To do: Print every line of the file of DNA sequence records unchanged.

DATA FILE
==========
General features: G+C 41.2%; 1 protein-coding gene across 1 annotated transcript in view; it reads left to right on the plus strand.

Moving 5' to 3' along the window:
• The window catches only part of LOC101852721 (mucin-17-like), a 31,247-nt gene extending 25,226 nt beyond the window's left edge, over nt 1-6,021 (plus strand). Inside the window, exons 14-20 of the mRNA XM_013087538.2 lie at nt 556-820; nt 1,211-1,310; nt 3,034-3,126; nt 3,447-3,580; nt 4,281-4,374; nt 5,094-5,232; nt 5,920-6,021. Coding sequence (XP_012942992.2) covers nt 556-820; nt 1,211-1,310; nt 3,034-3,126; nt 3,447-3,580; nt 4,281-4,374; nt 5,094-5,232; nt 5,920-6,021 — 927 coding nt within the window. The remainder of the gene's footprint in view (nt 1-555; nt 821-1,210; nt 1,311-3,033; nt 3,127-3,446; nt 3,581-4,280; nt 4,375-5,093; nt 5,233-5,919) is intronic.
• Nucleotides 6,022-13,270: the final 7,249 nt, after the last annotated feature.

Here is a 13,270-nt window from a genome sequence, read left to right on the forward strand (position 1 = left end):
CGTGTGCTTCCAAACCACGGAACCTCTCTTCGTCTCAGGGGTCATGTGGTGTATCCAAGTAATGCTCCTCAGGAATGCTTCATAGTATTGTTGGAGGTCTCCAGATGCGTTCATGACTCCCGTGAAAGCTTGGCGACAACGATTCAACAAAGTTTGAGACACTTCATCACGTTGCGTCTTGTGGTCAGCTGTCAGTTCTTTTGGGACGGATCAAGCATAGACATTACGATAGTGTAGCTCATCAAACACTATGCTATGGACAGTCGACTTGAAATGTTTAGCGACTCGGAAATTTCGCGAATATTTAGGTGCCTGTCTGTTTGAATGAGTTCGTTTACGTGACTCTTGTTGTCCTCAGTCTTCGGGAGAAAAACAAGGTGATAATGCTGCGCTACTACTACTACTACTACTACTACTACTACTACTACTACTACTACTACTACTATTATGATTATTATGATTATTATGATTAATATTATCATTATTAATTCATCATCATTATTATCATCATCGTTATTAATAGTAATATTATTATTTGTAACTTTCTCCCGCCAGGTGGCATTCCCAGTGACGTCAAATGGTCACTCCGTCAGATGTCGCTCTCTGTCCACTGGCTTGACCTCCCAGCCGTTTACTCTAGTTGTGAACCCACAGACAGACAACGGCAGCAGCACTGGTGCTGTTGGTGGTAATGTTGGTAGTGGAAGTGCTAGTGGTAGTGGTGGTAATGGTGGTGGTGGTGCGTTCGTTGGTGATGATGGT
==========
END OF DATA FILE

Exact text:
General features: G+C 41.2%; 1 protein-coding gene across 1 annotated transcript in view; it reads left to right on the plus strand.

Moving 5' to 3' along the window:
• The window catches only part of LOC101852721 (mucin-17-like), a 31,247-nt gene extending 25,226 nt beyond the window's left edge, over nt 1-6,021 (plus strand). Inside the window, exons 14-20 of the mRNA XM_013087538.2 lie at nt 556-820; nt 1,211-1,310; nt 3,034-3,126; nt 3,447-3,580; nt 4,281-4,374; nt 5,094-5,232; nt 5,920-6,021. Coding sequence (XP_012942992.2) covers nt 556-820; nt 1,211-1,310; nt 3,034-3,126; nt 3,447-3,580; nt 4,281-4,374; nt 5,094-5,232; nt 5,920-6,021 — 927 coding nt within the window. The remainder of the gene's footprint in view (nt 1-555; nt 821-1,210; nt 1,311-3,033; nt 3,127-3,446; nt 3,581-4,280; nt 4,375-5,093; nt 5,233-5,919) is intronic.
• Nucleotides 6,022-13,270: the final 7,249 nt, after the last annotated feature.

Here is a 13,270-nt window from a genome sequence, read left to right on the forward strand (position 1 = left end):
CGTGTGCTTCCAAACCACGGAACCTCTCTTCGTCTCAGGGGTCATGTGGTGTATCCAAGTAATGCTCCTCAGGAATGCTTCATAGTATTGTTGGAGGTCTCCAGATGCGTTCATGACTCCCGTGAAAGCTTGGCGACAACGATTCAACAAAGTTTGAGACACTTCATCACGTTGCGTCTTGTGGTCAGCTGTCAGTTCTTTTGGGACGGATCAAGCATAGACATTACGATAGTGTAGCTCATCAAACACTATGCTATGGACAGTCGACTTGAAATGTTTAGCGACTCGGAAATTTCGCGAATATTTAGGTGCCTGTCTGTTTGAATGAGTTCGTTTACGTGACTCTTGTTGTCCTCAGTCTTCGGGAGAAAAACAAGGTGATAATGCTGCGCTACTACTACTACTACTACTACTACTACTACTACTACTACTACTACTACTACTATTATGATTATTATGATTATTATGATTAATATTATCATTATTAATTCATCATCATTATTATCATCATCGTTATTAATAGTAATATTATTATTTGTAACTTTCTCCCGCCAGGTGGCATTCCCAGTGACGTCAAATGGTCACTCCGTCAGATGTCGCTCTCTGTCCACTGGCTTGACCTCCCAGCCGTTTACTCTAGTTGTGAACCCACAGACAGACAACGGCAGCAGCACTGGTGCTGTTGGTGGTAATGTTGGTAGTGGAAGTGCTAGTGGTAGTGGTGGTAATGGTGGTGGTGGTGCGTTCGTTGGTGATGATGGT